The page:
Wednesday, 19 December 2012


I just wanted to make a statement about Kodak’s discontinuance of Ektachrome 100d film stock in super 8, 16mm, and 35mm film, and recent developments concerning film in general.

Ektachrome is the super 8 stock we have been using at for teaching since we started running workshops in the lab in 2005. This was the year Kodak announced they we ceasing to manufacture Kodachrome 40t. Firstly available as Ektachrome 64t and lately as Ektachrome 100d, this stock was the only way you could shoot, process and get a motion picture film image which you could then run directly through the projector.

This leaves Kodak with four super 8 film stocks:

TRI X black and white reversal (positive) film

Vision 50d, 200t and 500t colour negative films

Clearly Kodak are trying to consolidate all their processes to follow the way in which most people are now working with film, which is to shoot negative, process and then telecine it to work with images digitally. No doubt this is also a direct result of the firm’s re-structuring of the film division as part of it’s chapter 11 bankruptcy protection..

However Kodak have agreed to provide film stock for American film and television studios until at least 2015. It was this decision which in part prompted Fuji to abruptly cease producing motion picture film in October 2012.

Whilst it is bad news that Kodak are no longer making a colour reversal film, it is not the end of this way of working with such a film stock, indeed it might yet open up new opportunities.

In the short term:

There are three manufacturers in Europe making a beautiful colour reversal film in 8mm, 16mm, and is called Fuji Velvia and is sold by Wittner Kintotechnik, Kahl Film, and Cinevia. This stock is processed in the same chemistry as Ektachrome, the E6 process. will continue to run it’s colour super 8 workshops using this Velvia reversal stock. We will also be running new workshops in colour negative shooting and black and white hand processing in the new year. All the stocks listed above can be processed easily and cheaply by hand at Black and white reversal film can also be coloured by tinting and toning in chemical colours, again something which can be done at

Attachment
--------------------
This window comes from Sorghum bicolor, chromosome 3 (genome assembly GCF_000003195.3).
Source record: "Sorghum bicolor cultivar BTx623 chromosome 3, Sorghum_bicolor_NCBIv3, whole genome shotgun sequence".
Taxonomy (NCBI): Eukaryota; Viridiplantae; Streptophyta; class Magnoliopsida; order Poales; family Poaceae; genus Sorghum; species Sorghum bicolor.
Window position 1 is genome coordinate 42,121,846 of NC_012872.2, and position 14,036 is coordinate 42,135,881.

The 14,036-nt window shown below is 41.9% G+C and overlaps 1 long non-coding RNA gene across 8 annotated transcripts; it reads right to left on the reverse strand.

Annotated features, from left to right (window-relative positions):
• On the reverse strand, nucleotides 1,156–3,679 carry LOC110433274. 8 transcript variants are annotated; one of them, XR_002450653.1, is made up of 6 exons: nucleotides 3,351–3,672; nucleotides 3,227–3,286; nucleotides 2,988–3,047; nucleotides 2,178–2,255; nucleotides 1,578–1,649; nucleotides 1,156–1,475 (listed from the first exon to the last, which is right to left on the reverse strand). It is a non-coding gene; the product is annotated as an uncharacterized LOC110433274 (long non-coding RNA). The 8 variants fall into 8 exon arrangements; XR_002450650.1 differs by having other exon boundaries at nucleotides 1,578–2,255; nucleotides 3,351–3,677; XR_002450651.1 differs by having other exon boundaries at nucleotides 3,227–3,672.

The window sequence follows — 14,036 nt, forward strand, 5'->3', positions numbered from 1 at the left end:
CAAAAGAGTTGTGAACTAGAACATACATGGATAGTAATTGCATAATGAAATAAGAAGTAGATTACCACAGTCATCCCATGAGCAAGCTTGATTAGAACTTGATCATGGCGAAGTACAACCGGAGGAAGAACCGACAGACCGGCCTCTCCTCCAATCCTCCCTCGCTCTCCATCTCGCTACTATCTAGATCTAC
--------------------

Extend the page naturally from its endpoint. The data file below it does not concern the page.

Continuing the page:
In the last few days there has also been discussion amongst other artist run labs in Europe about contacting Orwo in Germany who make several very beautiful b/w film stocks to see if they would reconsider making a colour reversal film again as they did in the 1970’s and 1980’s. Agfa also make a little known colour reversal film stock for Arial Photography which could be loaded into Super 8 cartridges, again the manufacturers above will be looking into this as a viable option.. Ilford film in the UK still have their slitter and jig for cutting sheet film down to 16mm and then 8mm film, a recent conversation with them ended with the sales rep stating they would ‘never say never’.

Also - at this point in time that there have never been so many different film stocks available in Super 8 - take a look at this list:

Just today we have also been speaking with an entrepreneur at the cutting edge of 3D printing technology who was describing how this process could easily be applied to image and emulsion film could literally be produced in a lab without the need for large commercial premises, overheads and the huge production scales required by producers such as Kodak. It is perhaps here that we can see where the future of film production could be...

James Holcombe
Head of Lab and Education


Image: hand coloured film through tinting and toning

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